FC: Ashcroft's speech on opening NSA, CIA databases to police

From: Declan McCullagh (declanat_private)
Date: Tue Nov 13 2001 - 14:41:28 PST

  • Next message: Declan McCullagh: "FC: Virginia Beach votes to install facecams on streets"

    Attorney General John Ashcroft spoke today to an "Anti-Terrorism 
    Coordinators Conference" organized by the Executive Office for United 
    States Attorneys (http://www.usdoj.gov/usao/eousa/).
    An excerpt from Ashcroft's prepared remarks:
    >Today I am issuing a second directive to provide training to federal, 
    >state and local law enforcement in the use of all available resources in 
    >the war on terrorism, including training on foreign intelligence, how to 
    >identify it and with whom to share it... In addition to these fundamental 
    >changes, I am establishing a National Law Enforcement Coordinating 
    >Committee on Counter-Terrorism.
    I obtained this transcript and the earlier Politech message from the 
    Justice Department:
    "USA PATRIOT opens CIA, NSA, intelligence databases to police"
    Also see:
    "Three DOJ documents: Wiretapping, searches, computer seizures"
    Prepared Remarks of Attorney General John Ashcroft
    (NOTE: The Attorney General often deviates from Prepared Remarks)
    Anti-Terrorism Conference
    November 13, 2001
             It is a pleasure to have this opportunity to address you today.  I 
    want to begin by doing something that doesn't get done often enough and 
    that is to thank you for your hard work, particularly in these past 
    weeks.  I thank not just you but your families as well.  Some of the 
    greatest burdens of public service are bourne by the husbands, wives, 
    children and parents we leave behind each day.  Our family members too have 
    sacrificed, and they, too are deserving of our thanks and gratitude.
             This has been a difficult time for our nation, a time that has 
    dramatically tested the strength, spirit and resolve of all 
    Americans.   For two months America has been keenly aware of the new and 
    continuing threat of terrorism.
             For two months we have endured the video-taped tauntings of Osama 
    Bin Laden.
             For two months, Americans have had their lives disrupted.  Law 
    enforcement has had to work overtime.   But throughout dozens of warnings, 
    a deliberate campaign of terrorist disruption, and tighter security around 
    potential targets, America has only grown stronger.
             Americans have made difficult adjustments, and so too have the men 
    and women of justice and law enforcement.
             The attacks of September 11 have redefined the mission of the 
    Department of Justice.  Defending our nation and its citizens against 
    terrorist attacks is now our first and overriding priority.
             We are engaged in an aggressive arrest and detention campaign of 
    law breakers with a single objective: to get terrorists off the street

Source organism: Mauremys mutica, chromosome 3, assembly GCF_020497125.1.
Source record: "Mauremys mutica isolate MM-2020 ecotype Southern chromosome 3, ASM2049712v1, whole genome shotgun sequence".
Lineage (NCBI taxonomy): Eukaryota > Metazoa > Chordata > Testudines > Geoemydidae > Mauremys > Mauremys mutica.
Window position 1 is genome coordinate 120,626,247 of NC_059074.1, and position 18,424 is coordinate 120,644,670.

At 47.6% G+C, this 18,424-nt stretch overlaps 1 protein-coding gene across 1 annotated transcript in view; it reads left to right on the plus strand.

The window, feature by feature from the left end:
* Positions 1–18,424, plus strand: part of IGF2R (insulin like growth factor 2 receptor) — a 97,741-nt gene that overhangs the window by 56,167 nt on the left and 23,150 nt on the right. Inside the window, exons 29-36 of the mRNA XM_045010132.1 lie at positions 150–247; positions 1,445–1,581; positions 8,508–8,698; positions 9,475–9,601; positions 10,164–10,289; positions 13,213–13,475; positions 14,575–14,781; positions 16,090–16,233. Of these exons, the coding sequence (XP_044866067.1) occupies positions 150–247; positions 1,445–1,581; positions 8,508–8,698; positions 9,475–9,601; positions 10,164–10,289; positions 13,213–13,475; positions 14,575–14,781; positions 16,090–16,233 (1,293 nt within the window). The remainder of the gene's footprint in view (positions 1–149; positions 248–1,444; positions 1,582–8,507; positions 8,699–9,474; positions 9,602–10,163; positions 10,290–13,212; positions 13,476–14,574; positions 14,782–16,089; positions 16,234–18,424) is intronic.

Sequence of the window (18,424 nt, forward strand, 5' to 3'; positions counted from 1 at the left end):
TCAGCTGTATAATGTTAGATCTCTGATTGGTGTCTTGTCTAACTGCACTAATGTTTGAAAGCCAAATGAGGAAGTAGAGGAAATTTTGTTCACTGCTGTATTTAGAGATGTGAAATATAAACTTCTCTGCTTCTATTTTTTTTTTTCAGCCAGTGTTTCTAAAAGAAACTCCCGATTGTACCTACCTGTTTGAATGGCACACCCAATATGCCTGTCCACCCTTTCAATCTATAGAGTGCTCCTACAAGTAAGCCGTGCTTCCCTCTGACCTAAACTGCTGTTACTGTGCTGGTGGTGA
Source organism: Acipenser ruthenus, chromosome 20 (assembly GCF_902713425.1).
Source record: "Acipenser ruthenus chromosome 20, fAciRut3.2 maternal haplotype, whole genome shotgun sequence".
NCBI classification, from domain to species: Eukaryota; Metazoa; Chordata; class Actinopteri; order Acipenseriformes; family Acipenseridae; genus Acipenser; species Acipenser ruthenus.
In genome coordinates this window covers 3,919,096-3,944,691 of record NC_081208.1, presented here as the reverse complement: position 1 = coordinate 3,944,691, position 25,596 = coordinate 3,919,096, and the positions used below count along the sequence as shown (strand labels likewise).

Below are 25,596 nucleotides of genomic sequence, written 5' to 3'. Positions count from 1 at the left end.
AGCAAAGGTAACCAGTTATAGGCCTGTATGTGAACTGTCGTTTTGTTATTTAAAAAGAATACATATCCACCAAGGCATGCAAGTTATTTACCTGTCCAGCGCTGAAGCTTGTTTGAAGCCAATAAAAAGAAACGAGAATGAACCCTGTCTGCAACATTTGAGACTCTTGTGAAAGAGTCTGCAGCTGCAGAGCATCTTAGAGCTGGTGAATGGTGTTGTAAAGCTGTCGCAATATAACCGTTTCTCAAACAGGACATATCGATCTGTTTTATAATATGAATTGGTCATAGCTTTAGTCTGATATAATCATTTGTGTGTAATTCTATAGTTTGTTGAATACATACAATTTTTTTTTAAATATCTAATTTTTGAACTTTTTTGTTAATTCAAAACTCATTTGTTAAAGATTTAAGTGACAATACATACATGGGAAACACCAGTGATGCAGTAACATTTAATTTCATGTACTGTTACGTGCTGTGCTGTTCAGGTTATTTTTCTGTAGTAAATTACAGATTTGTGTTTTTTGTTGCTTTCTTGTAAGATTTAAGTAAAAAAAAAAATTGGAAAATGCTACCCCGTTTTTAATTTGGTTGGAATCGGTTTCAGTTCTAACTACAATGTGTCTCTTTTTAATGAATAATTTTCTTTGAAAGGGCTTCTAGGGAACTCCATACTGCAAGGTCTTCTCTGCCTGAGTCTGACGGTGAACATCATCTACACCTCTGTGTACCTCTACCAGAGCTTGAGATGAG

before they can harm more Americans.  We have modeled our tactics after a 
    previous Justice Department, fighting a different threat to the nation.
             The Justice Department of Robert F. Kennedy, it was said, would 
    arrest a mobster for "spitting on the sidewalk" if it would help in the 
    fight against organized crime.  In the war on terror, it is the policy of 
    this Department of Justice to be equally aggressive in protecting 
    Americans.  We will arrest and detain any suspected terrorist who has 
    violated the law.   Our efforts, in all cases, will be conducted with full 
    respect for the rights and freedoms of all Americans.   But make no 
    mistake:  terrorists who are in violation of the law will be convicted, in 
    some cases deported, and in all cases prevented from doing further harm to 
             Last week I announced a sweeping wartime reorganization of the 
    Department of Justice that places a high priority on cooperation and 
    coordination between Washington and state and local prosecutors and law 
    enforcement.  Our plan calls for re-focusing on our core mission and 
    responsibilities with the understanding that the Department will not be all 
    things to all people.  We cannot do everything we once did because lives 
    now depend on us doing a few things very well.
             We will re-focus our resources on front-line positions.  The war 
    on terrorism will be fought not in Washington but in the field, by agents, 
    prosecutors, investigators and analysts.  Our long-term goal is to transfer 
    10 percent of current headquarters-based positions to the field offices 
    where citizens are served and protected.
             Our new mission requires not just a new structure but a new 
    approach to our jobs.  In evaluating the merits of a prosecution, Assistant 
    United States Attorneys must consider more than the scale of the case but 
    the likelihood that the prosecution may disrupt and dismantle terrorist 
    networks.  In the changed world in which we now live, a seemingly routine 
    prosecution of an immigration violation may be much more important than a 
    million-dollar fraud case, because the immigration prosecution or minor